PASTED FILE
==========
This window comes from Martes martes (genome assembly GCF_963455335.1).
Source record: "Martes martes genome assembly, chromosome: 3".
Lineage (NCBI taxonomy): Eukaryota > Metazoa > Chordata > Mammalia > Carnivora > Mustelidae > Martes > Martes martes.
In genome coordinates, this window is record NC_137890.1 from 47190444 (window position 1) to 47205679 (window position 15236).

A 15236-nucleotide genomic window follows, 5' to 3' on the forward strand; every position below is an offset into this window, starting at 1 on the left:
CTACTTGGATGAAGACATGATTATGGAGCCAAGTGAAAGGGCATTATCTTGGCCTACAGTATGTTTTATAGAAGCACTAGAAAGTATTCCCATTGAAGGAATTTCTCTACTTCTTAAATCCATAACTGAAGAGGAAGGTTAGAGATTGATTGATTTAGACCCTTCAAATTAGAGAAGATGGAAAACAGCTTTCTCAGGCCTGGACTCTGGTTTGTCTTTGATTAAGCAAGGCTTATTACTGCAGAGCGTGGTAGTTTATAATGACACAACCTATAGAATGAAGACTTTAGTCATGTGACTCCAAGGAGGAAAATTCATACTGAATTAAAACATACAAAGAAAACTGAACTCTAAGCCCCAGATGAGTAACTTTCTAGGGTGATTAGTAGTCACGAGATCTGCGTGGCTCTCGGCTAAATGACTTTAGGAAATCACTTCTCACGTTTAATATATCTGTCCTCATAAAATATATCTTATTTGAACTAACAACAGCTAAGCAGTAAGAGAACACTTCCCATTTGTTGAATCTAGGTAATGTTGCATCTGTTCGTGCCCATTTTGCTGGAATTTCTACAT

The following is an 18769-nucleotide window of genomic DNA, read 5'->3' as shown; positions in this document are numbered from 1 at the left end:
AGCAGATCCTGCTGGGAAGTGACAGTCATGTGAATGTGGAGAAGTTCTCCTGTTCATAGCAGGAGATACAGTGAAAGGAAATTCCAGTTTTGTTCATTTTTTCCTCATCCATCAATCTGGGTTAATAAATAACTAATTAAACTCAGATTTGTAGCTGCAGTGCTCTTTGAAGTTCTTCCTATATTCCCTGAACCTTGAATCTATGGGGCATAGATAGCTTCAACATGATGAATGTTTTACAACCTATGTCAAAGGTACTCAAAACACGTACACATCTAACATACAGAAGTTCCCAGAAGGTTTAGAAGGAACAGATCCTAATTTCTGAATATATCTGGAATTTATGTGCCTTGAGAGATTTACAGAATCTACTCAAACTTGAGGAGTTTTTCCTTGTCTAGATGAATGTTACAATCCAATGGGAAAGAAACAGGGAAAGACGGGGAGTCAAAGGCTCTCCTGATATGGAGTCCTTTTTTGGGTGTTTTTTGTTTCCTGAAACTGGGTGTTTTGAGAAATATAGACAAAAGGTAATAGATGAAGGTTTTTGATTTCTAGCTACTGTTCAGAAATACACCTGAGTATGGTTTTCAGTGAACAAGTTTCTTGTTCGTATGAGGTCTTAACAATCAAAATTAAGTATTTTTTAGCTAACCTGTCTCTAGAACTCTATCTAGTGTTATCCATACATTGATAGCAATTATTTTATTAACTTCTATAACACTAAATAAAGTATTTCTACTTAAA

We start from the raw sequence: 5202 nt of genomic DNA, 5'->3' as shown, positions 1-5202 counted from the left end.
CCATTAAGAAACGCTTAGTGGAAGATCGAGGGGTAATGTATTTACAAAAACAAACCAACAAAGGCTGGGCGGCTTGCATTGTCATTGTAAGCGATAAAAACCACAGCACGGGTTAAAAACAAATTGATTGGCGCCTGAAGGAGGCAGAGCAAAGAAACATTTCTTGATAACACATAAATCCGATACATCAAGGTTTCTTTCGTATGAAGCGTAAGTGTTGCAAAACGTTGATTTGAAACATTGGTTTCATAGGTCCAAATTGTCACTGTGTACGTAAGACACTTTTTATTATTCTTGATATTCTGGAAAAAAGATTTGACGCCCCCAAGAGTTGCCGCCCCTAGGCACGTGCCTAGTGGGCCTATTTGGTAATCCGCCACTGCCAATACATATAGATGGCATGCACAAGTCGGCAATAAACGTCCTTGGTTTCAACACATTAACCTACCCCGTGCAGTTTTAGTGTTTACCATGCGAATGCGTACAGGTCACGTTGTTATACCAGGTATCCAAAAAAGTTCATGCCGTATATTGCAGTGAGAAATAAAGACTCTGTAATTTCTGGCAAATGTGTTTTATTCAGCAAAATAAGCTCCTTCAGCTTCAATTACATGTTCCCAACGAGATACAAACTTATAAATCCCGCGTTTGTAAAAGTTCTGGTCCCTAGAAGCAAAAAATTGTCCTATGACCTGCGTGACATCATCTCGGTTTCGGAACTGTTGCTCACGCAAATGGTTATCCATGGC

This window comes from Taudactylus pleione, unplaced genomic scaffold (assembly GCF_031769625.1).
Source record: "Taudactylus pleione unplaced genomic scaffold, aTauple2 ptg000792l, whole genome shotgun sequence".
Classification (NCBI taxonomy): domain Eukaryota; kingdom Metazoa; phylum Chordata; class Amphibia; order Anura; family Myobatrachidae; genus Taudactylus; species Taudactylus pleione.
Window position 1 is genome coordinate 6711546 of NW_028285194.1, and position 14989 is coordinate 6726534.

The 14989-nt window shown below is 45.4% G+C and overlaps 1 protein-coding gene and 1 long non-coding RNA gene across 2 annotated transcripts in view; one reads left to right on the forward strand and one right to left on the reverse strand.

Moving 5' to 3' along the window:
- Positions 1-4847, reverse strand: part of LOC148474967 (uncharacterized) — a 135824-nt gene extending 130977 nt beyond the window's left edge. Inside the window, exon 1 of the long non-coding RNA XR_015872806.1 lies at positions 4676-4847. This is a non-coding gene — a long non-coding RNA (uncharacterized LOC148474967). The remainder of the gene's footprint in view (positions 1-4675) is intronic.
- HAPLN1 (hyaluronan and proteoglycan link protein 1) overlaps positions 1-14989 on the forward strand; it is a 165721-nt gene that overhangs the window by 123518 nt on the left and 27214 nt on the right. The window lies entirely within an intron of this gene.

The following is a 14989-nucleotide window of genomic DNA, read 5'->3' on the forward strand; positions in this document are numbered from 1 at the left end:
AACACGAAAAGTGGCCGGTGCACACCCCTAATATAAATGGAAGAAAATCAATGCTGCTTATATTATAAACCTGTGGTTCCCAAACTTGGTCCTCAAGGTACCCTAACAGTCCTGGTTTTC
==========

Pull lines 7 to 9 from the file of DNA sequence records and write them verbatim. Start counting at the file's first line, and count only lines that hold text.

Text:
The following is an 18769-nucleotide window of genomic DNA, read 5'->3' as shown; positions in this document are numbered from 1 at the left end:
AGCAGATCCTGCTGGGAAGTGACAGTCATGTGAATGTGGAGAAGTTCTCCTGTTCATAGCAGGAGATACAGTGAAAGGAAATTCCAGTTTTGTTCATTTTTTCCTCATCCATCAATCTGGGTTAATAAATAACTAATTAAACTCAGATTTGTAGCTGCAGTGCTCTTTGAAGTTCTTCCTATATTCCCTGAACCTTGAATCTATGGGGCATAGATAGCTTCAACATGATGAATGTTTTACAACCTATGTCAAAGGTACTCAAAACACGTACACATCTAACATACAGAAGTTCCCAGAAGGTTTAGAAGGAACAGATCCTAATTTCTGAATATATCTGGAATTTATGTGCCTTGAGAGATTTACAGAATCTACTCAAACTTGAGGAGTTTTTCCTTGTCTAGATGAATGTTACAATCCAATGGGAAAGAAACAGGGAAAGACGGGGAGTCAAAGGCTCTCCTGATATGGAGTCCTTTTTTGGGTGTTTTTTGTTTCCTGAAACTGGGTGTTTTGAGAAATATAGACAAAAGGTAATAGATGAAGGTTTTTGATTTCTAGCTACTGTTCAGAAATACACCTGAGTATGGTTTTCAGTGAACAAGTTTCTTGTTCGTATGAGGTCTTAACAATCAAAATTAAGTATTTTTTAGCTAACCTGTCTCTAGAACTCTATCTAGTGTTATCCATACATTGATAGCAATTATTTTATTAACTTCTATAACACTAAATAAAGTATTTCTACTTAAA

We start from the raw sequence: 5202 nt of genomic DNA, 5'->3' as shown, positions 1-5202 counted from the left end.